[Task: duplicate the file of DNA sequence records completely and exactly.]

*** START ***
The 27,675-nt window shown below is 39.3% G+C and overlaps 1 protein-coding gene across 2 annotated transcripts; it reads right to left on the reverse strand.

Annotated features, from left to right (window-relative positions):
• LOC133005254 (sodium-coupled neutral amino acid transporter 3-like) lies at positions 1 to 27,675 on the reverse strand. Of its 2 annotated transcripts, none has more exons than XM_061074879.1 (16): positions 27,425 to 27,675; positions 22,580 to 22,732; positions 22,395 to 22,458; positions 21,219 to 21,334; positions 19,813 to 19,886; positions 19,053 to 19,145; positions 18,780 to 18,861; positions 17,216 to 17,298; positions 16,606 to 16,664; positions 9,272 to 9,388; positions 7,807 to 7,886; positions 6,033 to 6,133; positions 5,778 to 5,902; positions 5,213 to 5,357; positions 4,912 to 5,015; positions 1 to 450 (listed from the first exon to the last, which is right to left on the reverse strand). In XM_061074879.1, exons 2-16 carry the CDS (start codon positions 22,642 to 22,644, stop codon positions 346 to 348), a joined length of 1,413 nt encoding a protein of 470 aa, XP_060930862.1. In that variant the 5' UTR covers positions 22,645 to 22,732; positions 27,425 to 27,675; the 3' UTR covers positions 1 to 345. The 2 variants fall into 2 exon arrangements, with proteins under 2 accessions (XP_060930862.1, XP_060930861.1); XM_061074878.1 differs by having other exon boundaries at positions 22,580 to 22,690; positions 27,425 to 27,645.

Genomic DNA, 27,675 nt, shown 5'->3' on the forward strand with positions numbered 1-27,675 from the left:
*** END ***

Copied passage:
The 27,675-nt window shown below is 39.3% G+C and overlaps 1 protein-coding gene across 2 annotated transcripts; it reads right to left on the reverse strand.

Annotated features, from left to right (window-relative positions):
• LOC133005254 (sodium-coupled neutral amino acid transporter 3-like) lies at positions 1 to 27,675 on the reverse strand. Of its 2 annotated transcripts, none has more exons than XM_061074879.1 (16): positions 27,425 to 27,675; positions 22,580 to 22,732; positions 22,395 to 22,458; positions 21,219 to 21,334; positions 19,813 to 19,886; positions 19,053 to 19,145; positions 18,780 to 18,861; positions 17,216 to 17,298; positions 16,606 to 16,664; positions 9,272 to 9,388; positions 7,807 to 7,886; positions 6,033 to 6,133; positions 5,778 to 5,902; positions 5,213 to 5,357; positions 4,912 to 5,015; positions 1 to 450 (listed from the first exon to the last, which is right to left on the reverse strand). In XM_061074879.1, exons 2-16 carry the CDS (start codon positions 22,642 to 22,644, stop codon positions 346 to 348), a joined length of 1,413 nt encoding a protein of 470 aa, XP_060930862.1. In that variant the 5' UTR covers positions 22,645 to 22,732; positions 27,425 to 27,675; the 3' UTR covers positions 1 to 345. The 2 variants fall into 2 exon arrangements, with proteins under 2 accessions (XP_060930862.1, XP_060930861.1); XM_061074878.1 differs by having other exon boundaries at positions 22,580 to 22,690; positions 27,425 to 27,645.

Genomic DNA, 27,675 nt, shown 5'->3' on the forward strand with positions numbered 1-27,675 from the left: